There are currently 7,198,338,245 people on Earth. That number increased by about 15 as soon as I finished writing that sentence, and because that comma made you pause for half of a second it just increased by another 10. Every single one of those people born will be a person. They’ll be a child, have their first kiss and a favorite movie, maybe even go to summer camp or get married, and eventually die. You may not realize it right now, but you’ll never fully understand this concept. Never. And it’s not your fault.
Think about your best friend. She was a child once. She has a favorite movie and went to summer camp in Maine. You know all of these details about her life because she is, after all, your best friend. Now think about your next three closest friends. Maybe one has never been kissed and one spends her summers working at Hollister. Now think about all of your Facebook friends. How many summer jobs would you have to memorize before you start forgetting? Before you stop caring? How many movies would you have to remember before every Facebook friend literally starts morphing into those faceless gray profile pictures from which they started? Well, there is a real numerical answer to these questions. In 2003, the University of Liverpool conducted a study that tested the complexity of the social lives of monkeys. The study demonstrated that the size of a monkey’s brain determined the maximum amount of monkeys with whom one monkey could have a genuine social relationship. Based on the size of their neocortexes, monkeys reached a maximum of 50 monkey friends per tribe. Monkey neocortexes were then compared to human neocortexes, and our own tribe number was found: 150 (famously called “Dunbar’s Number”). So, after approximately 150 first kisses and favorite movies, your brain physically cannot recall or be concerned about any more.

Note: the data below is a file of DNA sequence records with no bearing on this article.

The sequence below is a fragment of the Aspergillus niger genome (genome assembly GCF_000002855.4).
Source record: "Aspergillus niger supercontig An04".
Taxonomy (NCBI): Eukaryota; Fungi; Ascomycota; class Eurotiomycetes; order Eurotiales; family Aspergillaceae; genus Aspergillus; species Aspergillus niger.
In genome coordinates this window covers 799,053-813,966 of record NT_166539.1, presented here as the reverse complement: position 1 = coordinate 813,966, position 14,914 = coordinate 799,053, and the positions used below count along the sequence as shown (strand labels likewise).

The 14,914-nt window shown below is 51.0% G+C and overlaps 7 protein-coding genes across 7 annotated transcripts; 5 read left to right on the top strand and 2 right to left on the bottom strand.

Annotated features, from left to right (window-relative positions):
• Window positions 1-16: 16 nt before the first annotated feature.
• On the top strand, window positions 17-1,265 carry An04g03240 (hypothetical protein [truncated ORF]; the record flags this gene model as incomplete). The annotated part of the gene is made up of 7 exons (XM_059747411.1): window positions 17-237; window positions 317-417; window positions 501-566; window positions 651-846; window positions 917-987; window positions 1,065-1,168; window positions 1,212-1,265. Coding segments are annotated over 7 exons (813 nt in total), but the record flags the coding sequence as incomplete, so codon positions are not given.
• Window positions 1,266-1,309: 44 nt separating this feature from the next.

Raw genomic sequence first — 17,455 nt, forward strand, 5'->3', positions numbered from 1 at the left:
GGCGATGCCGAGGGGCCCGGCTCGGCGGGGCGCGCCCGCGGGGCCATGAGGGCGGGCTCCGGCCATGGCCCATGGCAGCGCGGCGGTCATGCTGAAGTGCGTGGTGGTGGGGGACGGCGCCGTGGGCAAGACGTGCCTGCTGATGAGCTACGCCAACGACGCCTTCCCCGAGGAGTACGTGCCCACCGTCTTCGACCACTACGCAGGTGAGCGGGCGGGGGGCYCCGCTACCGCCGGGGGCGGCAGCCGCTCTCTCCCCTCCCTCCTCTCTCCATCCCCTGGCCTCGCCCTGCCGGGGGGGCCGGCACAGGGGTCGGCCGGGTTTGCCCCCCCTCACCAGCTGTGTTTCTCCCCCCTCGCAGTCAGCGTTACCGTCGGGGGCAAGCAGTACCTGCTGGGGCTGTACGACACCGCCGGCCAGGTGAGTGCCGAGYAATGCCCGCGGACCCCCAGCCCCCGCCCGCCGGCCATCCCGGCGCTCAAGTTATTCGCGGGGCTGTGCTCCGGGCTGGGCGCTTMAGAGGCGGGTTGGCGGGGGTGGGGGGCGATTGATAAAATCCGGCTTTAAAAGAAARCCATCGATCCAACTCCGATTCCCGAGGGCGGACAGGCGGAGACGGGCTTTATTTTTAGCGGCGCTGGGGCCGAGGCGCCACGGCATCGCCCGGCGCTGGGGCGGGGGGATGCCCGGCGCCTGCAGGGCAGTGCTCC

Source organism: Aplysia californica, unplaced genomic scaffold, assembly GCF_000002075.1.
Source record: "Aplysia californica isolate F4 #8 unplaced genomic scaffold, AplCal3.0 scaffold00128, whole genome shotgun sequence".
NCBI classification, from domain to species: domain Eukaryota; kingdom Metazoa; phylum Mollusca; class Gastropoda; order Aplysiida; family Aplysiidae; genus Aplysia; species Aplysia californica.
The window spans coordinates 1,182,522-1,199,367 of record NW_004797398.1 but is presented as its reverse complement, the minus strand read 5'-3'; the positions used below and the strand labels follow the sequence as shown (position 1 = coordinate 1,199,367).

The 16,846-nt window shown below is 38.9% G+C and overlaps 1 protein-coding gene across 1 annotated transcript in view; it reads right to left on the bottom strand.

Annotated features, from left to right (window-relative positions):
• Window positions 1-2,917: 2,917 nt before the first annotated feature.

It’s not that you’re not a mean person! Your brain is just too small.
Dunbar’s Number doesn’t merely account for the people you care about. It accounts for the people who you can actually think of as people. Ever wonder why it’s so weird to see teachers outside of school? The day I saw my middle school English teacher working at a bar in Belmar, NJ was the day nothing made sense anymore. She was always just “Teacher,” existing solely to write on chalkboards and give me homework grades. “Teachers” do not, under any circumstances, work at bars or have real people lives. Obviously. And everyone you mindlessly come in contact with on a daily basis falls under similar categories. They exist to do what they do as you interact with them and nothing more. “The Dude Who Serves You At Chipotle” does just that, but he actually just went through a divorce and lost custody of his child. The cashier at CVS was just accepted to her dream college and watches reruns of Teen Momin her underwear, but you only regard her as “The Girl Who Takes My Money In Exchange For Brita Filters and Chapstick.” Adolf Hitler sang in his church choir, drank coffee in the morning, ate lollipops, crushed on girls, and had dreams at night. You probably feel uncomfortable reading that because I’m uncomfortable writing it, but he was just as much of a person as your best friend is, albeit a disgusting and pathetic excuse for one. Why does acknowledging that even the most evil of mankind possessed basic human facets seem so bizarre? Even acknowledging that a very respected individual—my middle school teacher, for example—possesses them seems bizarre. Like, imagine President Barack Obama on the toilet. He does that.